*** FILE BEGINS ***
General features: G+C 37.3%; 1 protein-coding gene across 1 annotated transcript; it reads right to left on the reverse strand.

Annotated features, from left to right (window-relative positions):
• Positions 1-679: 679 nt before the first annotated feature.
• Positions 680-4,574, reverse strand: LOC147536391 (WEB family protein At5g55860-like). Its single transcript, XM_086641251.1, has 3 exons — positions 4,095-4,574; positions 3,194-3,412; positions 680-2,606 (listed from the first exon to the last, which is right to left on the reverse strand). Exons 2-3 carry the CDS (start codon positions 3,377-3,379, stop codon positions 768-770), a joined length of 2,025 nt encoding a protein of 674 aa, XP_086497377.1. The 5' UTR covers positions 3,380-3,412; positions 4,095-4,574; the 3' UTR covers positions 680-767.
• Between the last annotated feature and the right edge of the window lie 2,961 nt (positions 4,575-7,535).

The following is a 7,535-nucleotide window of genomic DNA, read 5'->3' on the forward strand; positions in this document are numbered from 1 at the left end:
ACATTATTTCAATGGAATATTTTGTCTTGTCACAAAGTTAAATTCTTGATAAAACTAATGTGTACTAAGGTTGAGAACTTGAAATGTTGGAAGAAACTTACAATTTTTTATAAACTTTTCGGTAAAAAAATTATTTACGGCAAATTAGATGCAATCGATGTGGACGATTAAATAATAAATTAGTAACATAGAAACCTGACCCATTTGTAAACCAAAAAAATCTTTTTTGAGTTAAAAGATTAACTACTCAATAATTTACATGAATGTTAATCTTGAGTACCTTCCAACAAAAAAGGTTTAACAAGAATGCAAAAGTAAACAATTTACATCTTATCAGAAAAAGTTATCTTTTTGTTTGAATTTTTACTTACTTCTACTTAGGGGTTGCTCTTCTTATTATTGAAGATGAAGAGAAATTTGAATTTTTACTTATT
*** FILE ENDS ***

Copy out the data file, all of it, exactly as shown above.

General features: G+C 37.3%; 1 protein-coding gene across 1 annotated transcript; it reads right to left on the reverse strand.

Annotated features, from left to right (window-relative positions):
• Positions 1-679: 679 nt before the first annotated feature.
• Positions 680-4,574, reverse strand: LOC147536391 (WEB family protein At5g55860-like). Its single transcript, XM_086641251.1, has 3 exons — positions 4,095-4,574; positions 3,194-3,412; positions 680-2,606 (listed from the first exon to the last, which is right to left on the reverse strand). Exons 2-3 carry the CDS (start codon positions 3,377-3,379, stop codon positions 768-770), a joined length of 2,025 nt encoding a protein of 674 aa, XP_086497377.1. The 5' UTR covers positions 3,380-3,412; positions 4,095-4,574; the 3' UTR covers positions 680-767.
• Between the last annotated feature and the right edge of the window lie 2,961 nt (positions 4,575-7,535).

The following is a 7,535-nucleotide window of genomic DNA, read 5'->3' on the forward strand; positions in this document are numbered from 1 at the left end:
ACATTATTTCAATGGAATATTTTGTCTTGTCACAAAGTTAAATTCTTGATAAAACTAATGTGTACTAAGGTTGAGAACTTGAAATGTTGGAAGAAACTTACAATTTTTTATAAACTTTTCGGTAAAAAAATTATTTACGGCAAATTAGATGCAATCGATGTGGACGATTAAATAATAAATTAGTAACATAGAAACCTGACCCATTTGTAAACCAAAAAAATCTTTTTTGAGTTAAAAGATTAACTACTCAATAATTTACATGAATGTTAATCTTGAGTACCTTCCAACAAAAAAGGTTTAACAAGAATGCAAAAGTAAACAATTTACATCTTATCAGAAAAAGTTATCTTTTTGTTTGAATTTTTACTTACTTCTACTTAGGGGTTGCTCTTCTTATTATTGAAGATGAAGAGAAATTTGAATTTTTACTTATT